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February 28, 1996


Appeal from the Circuit Court of Lake County. No. 93--L--1053. Honorable Jack Hoogasian, Judge, Presiding.

Released for Publication April 2, 1996.

The Honorable Justice Inglis delivered the opinion of the court: McLAREN, P.j., and Doyle, J., concur.

The opinion of the court was delivered by: Inglis

The Honorable Justice INGLIS delivered the opinion of the court:

This appeal comes from an order of the circuit court of Lake County granting summary judgment for defendants, Youngin and Grace Kim (the Kims) in a tort action brought by B.T. (plaintiff), individually, and as next friend on behalf of his children T.T. and J.A.T. (minor plaintiffs). Plaintiffs alleged that as a result of the Kims' negligence, the minor plaintiffs injured themselves in the Kims' swimming pool. The circuit court granted the Kims' motion for summary judgment finding that they owed no duty because the pool was an obvious danger. Plaintiffs timely appeal, contending that the trial court erred in granting summary judgment. We reverse.

This tragic incident occurred on July 5, 1992. T.T. was three years old at the time and sustained minor personal injuries. J.A.T. was five years old and suffered irreversible brain damage. At the time of the accident, the parties were next-door neighbors. The Kims' backyard contained a built-in swimming pool. The backyard was enclosed by a fence with a gate which the Kims kept locked. The Kims were concerned that their young children and other children in the neighborhood would gain access to the pool. The only other entrance to the backyard was through an interior back door which the Kims also kept locked. No children were allowed to enter the backyard without adult supervision. The Kims' children, who were two and four at the time of the incident, were instructed about safety rules with respect to the pool. The minor plaintiffs, who often played with the Kim children, also were warned to stay away from the pool. However, neither the Kims' children nor the minor plaintiffs ever swam in the Kims' pool.

In August 1991, the Kims had the pool winterized. Some of the water in the pool was drained, leveling the water to approximately a foot or a foot and one-half below the concrete deck which surrounded the pool. The pool was covered with a dark green tarp. Mr. Kim stated that the tarp was placed on the concrete deck at each end of the swimming pool and the remainder of the tarp was stretched over the entire pool where water weights were placed on the edges of the tarp to keep it in place. There is no indication in the record how old the tarp was; Mr. Kim did not know where the previous owners had stored the tarp. Between August 1991 and the incident on July 5, 1992, the Kims never tested, inspected, or cleaned the tarp. Further, there is no evidence in the record that the children were instructed as to the dangers of walking or playing on or near the tarp. The tarp was thrown out after the incident.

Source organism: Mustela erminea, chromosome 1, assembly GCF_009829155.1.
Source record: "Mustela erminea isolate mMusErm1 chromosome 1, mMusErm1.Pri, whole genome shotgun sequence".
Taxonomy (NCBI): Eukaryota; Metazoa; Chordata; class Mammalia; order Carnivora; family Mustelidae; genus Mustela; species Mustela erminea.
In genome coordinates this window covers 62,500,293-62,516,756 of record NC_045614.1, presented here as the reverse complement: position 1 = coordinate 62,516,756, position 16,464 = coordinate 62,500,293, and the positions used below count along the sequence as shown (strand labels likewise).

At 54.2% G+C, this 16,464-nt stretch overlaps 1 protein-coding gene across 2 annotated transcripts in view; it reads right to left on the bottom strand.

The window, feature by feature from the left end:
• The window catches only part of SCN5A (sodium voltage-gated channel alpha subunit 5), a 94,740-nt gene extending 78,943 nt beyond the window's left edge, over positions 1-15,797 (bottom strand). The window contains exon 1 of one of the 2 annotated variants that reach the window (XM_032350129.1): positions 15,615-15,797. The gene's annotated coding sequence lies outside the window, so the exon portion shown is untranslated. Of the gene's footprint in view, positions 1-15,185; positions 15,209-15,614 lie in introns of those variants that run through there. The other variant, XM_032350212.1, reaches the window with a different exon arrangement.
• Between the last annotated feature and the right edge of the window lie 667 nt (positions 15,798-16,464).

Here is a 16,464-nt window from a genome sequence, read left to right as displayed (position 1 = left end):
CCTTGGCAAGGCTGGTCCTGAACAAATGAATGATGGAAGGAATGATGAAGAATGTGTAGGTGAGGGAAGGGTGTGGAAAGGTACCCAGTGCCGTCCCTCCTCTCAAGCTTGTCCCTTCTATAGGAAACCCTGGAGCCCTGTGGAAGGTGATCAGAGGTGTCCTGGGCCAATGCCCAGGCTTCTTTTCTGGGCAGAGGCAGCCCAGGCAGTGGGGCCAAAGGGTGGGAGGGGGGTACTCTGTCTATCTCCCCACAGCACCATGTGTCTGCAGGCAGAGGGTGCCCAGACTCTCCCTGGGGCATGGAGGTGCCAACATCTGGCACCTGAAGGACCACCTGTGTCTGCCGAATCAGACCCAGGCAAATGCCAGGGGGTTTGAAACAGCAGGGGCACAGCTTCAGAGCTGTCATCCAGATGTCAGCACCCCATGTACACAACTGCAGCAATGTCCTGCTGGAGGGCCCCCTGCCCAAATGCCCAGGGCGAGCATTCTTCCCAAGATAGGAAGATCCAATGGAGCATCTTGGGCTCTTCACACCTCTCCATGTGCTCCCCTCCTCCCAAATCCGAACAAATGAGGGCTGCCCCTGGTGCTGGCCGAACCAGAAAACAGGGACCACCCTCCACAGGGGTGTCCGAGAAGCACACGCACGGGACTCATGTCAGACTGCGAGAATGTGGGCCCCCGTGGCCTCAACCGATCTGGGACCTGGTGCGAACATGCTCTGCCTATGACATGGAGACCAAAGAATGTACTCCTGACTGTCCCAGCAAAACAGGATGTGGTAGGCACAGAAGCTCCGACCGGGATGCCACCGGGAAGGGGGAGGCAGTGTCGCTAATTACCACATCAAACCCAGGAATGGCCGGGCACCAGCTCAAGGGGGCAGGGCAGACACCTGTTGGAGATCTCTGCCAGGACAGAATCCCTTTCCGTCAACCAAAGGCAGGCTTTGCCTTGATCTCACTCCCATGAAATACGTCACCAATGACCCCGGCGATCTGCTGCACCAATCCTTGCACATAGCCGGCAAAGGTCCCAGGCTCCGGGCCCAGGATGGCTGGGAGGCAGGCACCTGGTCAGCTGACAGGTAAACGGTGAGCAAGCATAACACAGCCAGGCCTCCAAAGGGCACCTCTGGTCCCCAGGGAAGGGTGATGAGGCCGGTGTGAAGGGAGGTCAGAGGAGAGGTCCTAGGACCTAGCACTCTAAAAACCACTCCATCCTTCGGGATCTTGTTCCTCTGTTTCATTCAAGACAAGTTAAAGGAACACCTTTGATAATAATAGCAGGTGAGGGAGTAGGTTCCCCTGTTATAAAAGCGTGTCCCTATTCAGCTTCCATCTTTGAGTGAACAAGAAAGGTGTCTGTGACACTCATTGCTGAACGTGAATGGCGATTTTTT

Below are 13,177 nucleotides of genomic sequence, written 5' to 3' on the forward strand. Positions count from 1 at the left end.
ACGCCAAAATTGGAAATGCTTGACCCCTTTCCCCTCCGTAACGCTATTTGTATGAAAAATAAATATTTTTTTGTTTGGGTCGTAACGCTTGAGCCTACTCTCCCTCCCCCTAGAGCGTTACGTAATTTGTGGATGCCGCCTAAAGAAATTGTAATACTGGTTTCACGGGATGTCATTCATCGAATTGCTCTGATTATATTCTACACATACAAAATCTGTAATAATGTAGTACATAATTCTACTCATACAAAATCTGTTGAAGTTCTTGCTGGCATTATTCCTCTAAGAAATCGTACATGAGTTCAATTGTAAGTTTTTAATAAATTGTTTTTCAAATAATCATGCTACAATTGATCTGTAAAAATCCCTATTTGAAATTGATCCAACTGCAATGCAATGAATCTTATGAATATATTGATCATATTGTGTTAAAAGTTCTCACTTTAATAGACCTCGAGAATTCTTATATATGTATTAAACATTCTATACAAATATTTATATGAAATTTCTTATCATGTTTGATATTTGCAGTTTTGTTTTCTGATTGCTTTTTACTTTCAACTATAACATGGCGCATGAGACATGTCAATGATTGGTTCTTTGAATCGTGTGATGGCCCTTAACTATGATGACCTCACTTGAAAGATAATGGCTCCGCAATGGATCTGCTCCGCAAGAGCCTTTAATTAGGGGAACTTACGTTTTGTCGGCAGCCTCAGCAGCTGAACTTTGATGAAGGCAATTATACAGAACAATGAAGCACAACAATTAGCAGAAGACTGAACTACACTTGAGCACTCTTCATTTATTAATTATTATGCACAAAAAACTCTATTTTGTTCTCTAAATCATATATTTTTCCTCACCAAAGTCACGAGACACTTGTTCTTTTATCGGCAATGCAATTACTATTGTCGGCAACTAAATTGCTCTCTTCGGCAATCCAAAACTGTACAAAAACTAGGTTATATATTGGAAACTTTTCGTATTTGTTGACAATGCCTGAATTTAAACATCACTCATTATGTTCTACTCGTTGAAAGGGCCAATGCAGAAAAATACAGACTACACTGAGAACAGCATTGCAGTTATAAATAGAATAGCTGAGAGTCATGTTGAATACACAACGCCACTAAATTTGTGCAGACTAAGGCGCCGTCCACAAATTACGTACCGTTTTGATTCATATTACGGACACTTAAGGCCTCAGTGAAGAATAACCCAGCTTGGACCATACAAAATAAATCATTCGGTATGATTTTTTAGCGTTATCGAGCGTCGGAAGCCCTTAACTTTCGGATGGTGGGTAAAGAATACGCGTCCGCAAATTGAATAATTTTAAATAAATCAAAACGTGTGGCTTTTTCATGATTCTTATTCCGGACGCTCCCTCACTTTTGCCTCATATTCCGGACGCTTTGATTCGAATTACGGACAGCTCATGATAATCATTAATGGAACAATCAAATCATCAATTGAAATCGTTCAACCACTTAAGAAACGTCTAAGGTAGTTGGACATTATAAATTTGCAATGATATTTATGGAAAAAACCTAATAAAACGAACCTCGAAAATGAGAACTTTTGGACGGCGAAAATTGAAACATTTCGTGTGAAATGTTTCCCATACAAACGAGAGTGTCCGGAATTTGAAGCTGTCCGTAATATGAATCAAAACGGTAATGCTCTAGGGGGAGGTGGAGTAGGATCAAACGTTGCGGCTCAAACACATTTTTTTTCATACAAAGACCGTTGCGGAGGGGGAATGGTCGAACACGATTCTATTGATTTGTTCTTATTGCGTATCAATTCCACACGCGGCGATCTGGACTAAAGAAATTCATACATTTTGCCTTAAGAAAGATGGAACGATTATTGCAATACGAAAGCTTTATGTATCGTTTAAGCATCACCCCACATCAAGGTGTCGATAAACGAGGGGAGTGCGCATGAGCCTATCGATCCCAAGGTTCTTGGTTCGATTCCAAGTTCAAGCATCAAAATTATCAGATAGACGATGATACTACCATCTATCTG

Testimony taken from the depositions precludes a true description of the tarp at the time of the incident. It is unclear whether the tarp covered the entire pool, whether part of the tarp trailed in the pool water, or whether the tarp had sagged in the center. However, by July 1992, six inches of water had accumulated on the tarp and the water underneath had become dark, dirty, and filled with leaves and algae. It is not evident whether the water that had accumulated on the tarp covered the whole tarp or only the center of the tarp. A paramedic who assisted in the recovery of J.A.T. stated in his deposition that the tarp covered the northern three-quarters of the swimming pool. According to the paramedic, the southernmost quarter of the tarp appeared to have been pulled or pushed into the water and could not be seen. The pool water was so dirty that the bottom could not be seen.

Around 2 p.m. on July 5, 1992, Mr. Kim went outside to do some gardening and his children accompanied him. He began gardening in his backyard and removed the wire lock from the back gate. When he left the backyard to garden in the front yard, he closed the gate but was unsure whether the gate had closed and latched behind him. He planned on returning, however, so he did not replace the wire lock.